The Food and Drug Administration is taking on salmonella, but not in the places consumers might usually expect to find it. The Tomato Safety Initiative, launched in Virginia this summer and continuing afterward in Florida, is the FDA's response to recurring salmonella outbreaks associated with fresh and fresh-cut tomatoes. Followed by lettuce, tomatoes top the FDA's list of outbreak-causing produce. More than 1,800 confirmed cases of illness have been linked to fresh and fresh-cut tomatoes in the past 10 years.
"Typically, when a product has been implicated [in an outbreak], by the time it's traced back to the farm, there's not much you can see because the farm is out of production," said Samir Assar, science policy analyst for the FDA. "This is an opportunity to watch during production, a proactive approach to see what conditions are there."
During their visits to farms and packing facilities, officials evaluate irrigation water, wells, chemical mixing procedures, drought and flooding, and animal proximity to growing fields.
"The FDA is studying common growing practices in the hope of better understanding what's associated with safe products, versus what's associated with an outbreak," Assar said.
As far as new guide?lines or rules for the industry, nothing is in the pipeline yet, according to an FDA spokesman. But he said the observations might contribute to honing policy in the future, namely improving guidance documents for farmers and producers.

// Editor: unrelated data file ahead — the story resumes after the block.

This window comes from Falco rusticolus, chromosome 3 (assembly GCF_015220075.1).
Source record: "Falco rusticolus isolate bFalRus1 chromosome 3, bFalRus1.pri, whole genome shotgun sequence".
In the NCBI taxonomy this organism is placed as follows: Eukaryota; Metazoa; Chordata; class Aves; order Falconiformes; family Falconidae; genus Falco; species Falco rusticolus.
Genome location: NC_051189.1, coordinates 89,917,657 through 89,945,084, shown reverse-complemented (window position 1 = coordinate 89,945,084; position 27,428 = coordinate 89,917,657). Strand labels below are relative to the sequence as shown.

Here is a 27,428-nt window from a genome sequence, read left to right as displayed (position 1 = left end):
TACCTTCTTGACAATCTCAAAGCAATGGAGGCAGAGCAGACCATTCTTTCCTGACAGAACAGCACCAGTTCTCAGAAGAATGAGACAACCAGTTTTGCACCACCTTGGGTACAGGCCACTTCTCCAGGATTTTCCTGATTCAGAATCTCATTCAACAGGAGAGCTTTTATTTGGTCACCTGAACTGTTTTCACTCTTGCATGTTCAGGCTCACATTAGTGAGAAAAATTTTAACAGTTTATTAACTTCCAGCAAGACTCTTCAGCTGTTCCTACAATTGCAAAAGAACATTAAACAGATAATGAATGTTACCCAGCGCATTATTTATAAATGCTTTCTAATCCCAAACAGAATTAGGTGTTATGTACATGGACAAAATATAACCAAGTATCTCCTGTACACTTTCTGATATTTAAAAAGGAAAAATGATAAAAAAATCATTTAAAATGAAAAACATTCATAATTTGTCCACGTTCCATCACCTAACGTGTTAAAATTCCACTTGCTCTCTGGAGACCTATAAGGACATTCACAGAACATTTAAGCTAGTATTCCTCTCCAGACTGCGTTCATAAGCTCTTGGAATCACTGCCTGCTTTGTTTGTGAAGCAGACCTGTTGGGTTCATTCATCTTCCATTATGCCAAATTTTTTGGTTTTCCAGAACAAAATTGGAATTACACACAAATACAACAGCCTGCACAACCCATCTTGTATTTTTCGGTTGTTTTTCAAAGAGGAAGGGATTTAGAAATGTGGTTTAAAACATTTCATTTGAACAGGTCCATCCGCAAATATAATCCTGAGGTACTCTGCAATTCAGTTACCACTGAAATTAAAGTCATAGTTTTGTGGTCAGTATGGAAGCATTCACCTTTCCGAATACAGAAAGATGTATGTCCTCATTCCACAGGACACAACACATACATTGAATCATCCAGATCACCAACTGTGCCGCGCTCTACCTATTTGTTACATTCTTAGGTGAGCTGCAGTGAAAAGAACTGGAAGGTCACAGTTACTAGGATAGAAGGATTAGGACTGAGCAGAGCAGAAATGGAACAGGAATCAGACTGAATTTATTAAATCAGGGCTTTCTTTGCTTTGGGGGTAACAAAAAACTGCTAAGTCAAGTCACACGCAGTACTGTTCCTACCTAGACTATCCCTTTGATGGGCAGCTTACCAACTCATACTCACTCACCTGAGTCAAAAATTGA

One state, though, is taking food-safety rulemaking into its own hands. Earlier this year, at the urging of local growers' groups, Florida Gov. Charlie Crist signed a bill instituting food-safety regulations for all aspects of tomato growing in Florida. The draft rule is nearing completion and the state department of agriculture expects the new regulations to go into effect next July. Florida's harvest accounts for about 50 percent of the domestically produced fresh tomatoes in the United States.
As for the FDA's research efforts, Mark Lipson, policy program director for the Organic Farming Research Foundation, said the increased focus on the farm and production level might lead to a wider understanding of the ecological context of food-borne pathogens. "Pathogens are in the environment; they're endemic," he said. "Trying to kill them between the shipping dock and the produce rack is a very inefficient strategy." Lipson said the new research could be a good thing, as long as the FDA sticks to pursuing problems that affect safety, such as concentrated animal feeding operations and workplace sanitation.
Natural Foods Merchandiser volume XXVIII/number 10/p. 11